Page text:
The Upper Mississippi Valley zinc-lead district covers 2, 500 square miles of Wisconsin, Illinois, and Iowa. It is one of the oldest mining districts in the United States, as lead mining by settlers began in 1788. Zinc has been mined since 1859, and the present production is more than ten times that of lead.
Recks exposed in the district range from Early Ordovician to Middle Silurian in age, and, except for the St. Peter sandstone and the Maquoketa shale, consist mainly of dolomite. Structural compression has resulted in gentle folds and faults; principal trends are northwestward, northeastward, and eastward.
Galena (lead sulfide) has been mined principally from vertical joints in the upper, noncherty part of the Galena dolomite. On the other hand, sphalerite (zinc sulfide) and a minor amount of smithsonite (zinc carbonate) are found as veins, breccia ore, and disseminations in the lower, cherty part of the Galena dolomite, in strata of the Decorah formation, and in the upper beds of the Platteville formation; these 'lower-run' ore bodies are in inclined reverse faults (pitches) and associated bedding-plane faults (flats) that are localized along synclinal trends. Lead and zinc minerals are found in beds of the Prairie du Chien group where they are exposed along the northern edge of the district.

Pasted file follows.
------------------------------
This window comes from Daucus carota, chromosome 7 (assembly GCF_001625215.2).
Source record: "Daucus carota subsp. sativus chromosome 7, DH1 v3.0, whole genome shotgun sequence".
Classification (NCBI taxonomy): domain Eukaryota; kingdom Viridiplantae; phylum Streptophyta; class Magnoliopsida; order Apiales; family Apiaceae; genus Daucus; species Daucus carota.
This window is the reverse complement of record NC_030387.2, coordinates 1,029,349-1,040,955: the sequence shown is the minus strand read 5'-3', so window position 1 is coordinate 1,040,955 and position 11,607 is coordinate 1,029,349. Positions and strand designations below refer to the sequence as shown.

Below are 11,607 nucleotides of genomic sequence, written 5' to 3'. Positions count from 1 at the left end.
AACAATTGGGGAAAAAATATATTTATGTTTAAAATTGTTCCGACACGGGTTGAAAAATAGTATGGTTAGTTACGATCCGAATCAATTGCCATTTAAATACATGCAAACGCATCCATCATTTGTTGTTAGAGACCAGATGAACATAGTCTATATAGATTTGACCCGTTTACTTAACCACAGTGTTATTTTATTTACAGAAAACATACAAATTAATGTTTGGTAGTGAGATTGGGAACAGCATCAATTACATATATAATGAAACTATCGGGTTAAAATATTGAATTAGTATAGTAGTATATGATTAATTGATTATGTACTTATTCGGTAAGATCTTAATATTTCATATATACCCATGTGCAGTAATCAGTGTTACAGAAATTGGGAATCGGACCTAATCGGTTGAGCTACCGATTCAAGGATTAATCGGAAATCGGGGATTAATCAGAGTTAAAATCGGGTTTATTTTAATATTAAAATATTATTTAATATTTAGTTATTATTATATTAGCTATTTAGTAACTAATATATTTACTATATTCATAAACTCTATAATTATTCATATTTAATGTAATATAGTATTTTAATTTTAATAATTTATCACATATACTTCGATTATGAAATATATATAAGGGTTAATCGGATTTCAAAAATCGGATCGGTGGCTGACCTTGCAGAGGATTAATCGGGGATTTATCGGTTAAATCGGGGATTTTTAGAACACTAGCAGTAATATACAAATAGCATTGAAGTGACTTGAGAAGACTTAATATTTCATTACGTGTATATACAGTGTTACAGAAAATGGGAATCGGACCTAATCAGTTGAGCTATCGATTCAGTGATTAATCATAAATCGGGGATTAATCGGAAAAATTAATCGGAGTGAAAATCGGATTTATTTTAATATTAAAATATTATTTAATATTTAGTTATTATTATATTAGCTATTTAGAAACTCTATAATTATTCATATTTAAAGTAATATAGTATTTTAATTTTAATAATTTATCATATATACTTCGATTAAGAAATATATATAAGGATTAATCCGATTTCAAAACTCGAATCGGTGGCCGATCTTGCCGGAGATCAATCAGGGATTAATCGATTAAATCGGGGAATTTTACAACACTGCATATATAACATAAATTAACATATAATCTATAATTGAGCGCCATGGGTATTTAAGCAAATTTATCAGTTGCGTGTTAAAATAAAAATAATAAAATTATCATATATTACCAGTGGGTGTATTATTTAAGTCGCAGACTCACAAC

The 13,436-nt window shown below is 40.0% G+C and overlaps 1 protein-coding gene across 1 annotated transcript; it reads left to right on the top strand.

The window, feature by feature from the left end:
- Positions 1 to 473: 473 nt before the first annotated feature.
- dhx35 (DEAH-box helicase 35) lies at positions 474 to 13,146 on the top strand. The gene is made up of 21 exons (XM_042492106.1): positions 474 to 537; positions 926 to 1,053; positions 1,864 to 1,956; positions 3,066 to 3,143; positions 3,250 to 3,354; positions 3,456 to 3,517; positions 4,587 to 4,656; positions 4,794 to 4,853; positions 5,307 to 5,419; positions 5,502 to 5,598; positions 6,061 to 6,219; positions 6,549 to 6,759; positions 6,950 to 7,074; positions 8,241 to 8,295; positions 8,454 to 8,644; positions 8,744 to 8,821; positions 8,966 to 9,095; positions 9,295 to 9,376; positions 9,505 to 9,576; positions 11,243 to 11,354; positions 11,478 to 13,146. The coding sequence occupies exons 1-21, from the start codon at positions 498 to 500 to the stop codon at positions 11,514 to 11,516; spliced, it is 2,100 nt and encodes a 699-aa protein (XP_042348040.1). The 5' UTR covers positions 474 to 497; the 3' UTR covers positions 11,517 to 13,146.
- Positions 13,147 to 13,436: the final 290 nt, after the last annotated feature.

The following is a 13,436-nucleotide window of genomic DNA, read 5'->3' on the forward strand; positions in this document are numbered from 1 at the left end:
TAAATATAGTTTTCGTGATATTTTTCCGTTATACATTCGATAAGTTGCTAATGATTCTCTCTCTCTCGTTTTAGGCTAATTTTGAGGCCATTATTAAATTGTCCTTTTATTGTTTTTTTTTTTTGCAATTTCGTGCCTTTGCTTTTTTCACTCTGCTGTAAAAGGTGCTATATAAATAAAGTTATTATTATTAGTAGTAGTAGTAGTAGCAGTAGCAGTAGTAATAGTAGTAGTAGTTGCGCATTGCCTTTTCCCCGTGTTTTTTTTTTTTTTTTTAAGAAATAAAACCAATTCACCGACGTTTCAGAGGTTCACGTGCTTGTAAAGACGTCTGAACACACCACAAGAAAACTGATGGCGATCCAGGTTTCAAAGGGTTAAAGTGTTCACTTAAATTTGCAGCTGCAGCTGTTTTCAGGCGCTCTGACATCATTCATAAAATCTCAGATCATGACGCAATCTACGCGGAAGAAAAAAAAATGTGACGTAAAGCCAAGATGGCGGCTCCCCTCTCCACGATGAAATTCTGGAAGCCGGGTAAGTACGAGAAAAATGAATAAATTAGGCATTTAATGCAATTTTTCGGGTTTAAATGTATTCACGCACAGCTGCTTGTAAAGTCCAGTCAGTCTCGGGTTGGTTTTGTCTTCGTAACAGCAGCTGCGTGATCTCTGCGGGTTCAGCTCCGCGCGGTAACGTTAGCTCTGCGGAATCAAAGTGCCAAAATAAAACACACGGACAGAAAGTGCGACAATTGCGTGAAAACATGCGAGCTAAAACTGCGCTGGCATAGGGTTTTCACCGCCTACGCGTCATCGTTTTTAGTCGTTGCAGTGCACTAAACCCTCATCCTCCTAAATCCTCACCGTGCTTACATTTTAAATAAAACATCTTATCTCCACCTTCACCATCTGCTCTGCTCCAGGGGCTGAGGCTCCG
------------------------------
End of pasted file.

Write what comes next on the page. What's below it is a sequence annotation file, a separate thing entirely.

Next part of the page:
Since 1942 the U. S. Geological Survey has been studying the geology of the zinc-lead district and has been mapping the structure, stratigraphy, and the occurrences of ore bodies. The program here described was centered in two areas at the margin of the district. Twenty-five holes that totalled 7,466 feet were drilled in 1950-51. In the Tete des Morts area, Iowa, the drilling showed lithology, structure, and evidences of mineralization that are favorable indications of the possible existence of pitch-type lower-run ore bodies; it showed a lateral extension of the potentially productive part of the district. In the Highland area, Wisconsin, lithology and evidences of mineralization found in strata of the Prairie du Chien group indicate that this unit might warrant further investigation as a potential source of ore at a lower stratigraphic position than that now being prospected in the main part of the zinc-lead district, farther south. Drilling in beds of the Prairie du Chien showed a vertical extension of the potentially productive part of the district.